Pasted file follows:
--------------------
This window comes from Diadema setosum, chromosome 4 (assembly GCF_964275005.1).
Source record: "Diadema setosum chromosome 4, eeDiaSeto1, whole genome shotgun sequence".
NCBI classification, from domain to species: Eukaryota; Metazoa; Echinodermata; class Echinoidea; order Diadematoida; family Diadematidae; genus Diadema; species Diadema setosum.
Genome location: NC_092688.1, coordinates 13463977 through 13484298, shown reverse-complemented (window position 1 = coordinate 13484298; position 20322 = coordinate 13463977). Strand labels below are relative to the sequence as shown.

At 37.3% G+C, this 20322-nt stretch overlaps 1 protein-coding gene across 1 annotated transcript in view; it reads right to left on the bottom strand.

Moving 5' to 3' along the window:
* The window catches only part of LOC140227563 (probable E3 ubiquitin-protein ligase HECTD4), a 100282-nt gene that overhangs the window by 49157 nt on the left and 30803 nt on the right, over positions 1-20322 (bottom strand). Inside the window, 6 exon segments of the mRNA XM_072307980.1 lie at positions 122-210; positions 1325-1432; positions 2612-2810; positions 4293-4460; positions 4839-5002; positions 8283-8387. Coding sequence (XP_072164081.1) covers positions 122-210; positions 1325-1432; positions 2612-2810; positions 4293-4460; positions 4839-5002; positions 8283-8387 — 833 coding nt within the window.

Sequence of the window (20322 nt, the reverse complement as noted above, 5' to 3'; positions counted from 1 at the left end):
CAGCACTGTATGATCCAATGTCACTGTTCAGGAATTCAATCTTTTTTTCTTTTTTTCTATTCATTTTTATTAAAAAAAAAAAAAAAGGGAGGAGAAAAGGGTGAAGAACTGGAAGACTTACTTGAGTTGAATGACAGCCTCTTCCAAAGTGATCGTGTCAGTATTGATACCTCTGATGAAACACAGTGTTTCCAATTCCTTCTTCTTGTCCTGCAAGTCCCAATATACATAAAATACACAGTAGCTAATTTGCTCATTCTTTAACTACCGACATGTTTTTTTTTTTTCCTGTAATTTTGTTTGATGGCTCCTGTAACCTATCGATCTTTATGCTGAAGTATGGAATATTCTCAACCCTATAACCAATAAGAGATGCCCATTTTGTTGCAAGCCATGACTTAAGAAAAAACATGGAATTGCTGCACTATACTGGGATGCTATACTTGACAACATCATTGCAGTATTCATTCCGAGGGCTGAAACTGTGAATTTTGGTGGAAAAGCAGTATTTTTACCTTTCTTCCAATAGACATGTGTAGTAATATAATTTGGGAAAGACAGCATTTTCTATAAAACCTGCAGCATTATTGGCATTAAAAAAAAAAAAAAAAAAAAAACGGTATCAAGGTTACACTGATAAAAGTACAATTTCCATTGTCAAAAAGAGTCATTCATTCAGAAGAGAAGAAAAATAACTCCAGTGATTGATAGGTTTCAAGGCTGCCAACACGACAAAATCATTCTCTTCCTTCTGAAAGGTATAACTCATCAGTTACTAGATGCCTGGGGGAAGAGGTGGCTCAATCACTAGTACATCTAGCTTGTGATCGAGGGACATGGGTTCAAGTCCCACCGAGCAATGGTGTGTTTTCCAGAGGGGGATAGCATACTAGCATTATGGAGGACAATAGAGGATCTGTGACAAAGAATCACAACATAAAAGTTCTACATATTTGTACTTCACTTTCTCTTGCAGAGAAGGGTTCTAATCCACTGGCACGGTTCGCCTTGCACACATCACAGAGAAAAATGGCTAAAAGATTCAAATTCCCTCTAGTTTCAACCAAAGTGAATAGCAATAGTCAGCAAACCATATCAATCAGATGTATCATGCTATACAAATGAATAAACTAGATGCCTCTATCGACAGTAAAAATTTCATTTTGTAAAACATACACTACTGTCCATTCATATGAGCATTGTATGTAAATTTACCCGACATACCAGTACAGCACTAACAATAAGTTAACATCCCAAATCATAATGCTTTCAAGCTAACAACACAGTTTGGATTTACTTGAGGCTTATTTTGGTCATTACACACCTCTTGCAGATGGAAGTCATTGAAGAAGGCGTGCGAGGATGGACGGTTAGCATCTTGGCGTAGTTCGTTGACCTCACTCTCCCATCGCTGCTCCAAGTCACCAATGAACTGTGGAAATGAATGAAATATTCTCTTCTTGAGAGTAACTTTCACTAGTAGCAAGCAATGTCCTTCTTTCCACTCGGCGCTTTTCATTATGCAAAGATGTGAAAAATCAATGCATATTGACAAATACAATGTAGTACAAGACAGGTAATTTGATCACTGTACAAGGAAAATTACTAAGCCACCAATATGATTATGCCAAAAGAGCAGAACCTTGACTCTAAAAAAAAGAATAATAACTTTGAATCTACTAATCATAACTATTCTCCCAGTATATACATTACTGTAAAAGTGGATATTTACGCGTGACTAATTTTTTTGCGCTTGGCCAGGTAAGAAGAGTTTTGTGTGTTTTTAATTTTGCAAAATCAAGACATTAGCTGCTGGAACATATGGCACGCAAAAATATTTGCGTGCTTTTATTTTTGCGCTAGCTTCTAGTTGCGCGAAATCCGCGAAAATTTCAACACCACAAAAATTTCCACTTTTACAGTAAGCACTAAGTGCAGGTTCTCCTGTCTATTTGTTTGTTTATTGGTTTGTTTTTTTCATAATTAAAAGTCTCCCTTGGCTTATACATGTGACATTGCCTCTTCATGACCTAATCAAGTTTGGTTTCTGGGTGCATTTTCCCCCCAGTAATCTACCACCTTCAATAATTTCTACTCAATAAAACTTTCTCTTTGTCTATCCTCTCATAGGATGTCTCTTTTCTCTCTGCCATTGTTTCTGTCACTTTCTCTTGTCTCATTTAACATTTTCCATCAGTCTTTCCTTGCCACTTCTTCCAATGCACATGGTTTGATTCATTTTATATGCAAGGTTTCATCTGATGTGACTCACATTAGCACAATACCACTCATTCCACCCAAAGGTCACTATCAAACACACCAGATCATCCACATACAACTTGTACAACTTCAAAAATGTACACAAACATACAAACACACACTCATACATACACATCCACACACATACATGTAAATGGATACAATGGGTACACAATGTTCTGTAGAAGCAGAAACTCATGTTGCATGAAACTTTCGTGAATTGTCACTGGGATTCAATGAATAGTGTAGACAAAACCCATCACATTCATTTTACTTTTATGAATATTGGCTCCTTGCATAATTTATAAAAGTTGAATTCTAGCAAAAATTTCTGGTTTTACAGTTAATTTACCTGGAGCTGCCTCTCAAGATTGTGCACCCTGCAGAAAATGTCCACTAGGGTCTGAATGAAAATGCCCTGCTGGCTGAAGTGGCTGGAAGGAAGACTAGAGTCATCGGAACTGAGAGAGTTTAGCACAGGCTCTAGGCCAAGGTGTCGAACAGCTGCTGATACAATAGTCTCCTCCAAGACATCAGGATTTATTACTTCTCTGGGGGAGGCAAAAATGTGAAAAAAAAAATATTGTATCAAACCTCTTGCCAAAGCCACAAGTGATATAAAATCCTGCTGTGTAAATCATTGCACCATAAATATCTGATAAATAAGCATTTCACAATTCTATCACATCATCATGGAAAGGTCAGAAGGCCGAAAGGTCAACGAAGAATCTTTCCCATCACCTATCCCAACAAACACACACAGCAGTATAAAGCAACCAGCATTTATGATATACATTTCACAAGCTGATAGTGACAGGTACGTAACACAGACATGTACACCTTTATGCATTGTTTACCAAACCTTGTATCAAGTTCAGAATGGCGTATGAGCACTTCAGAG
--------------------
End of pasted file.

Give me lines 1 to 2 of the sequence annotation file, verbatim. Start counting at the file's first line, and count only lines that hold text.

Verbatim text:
This window comes from Diadema setosum, chromosome 4 (assembly GCF_964275005.1).
Source record: "Diadema setosum chromosome 4, eeDiaSeto1, whole genome shotgun sequence".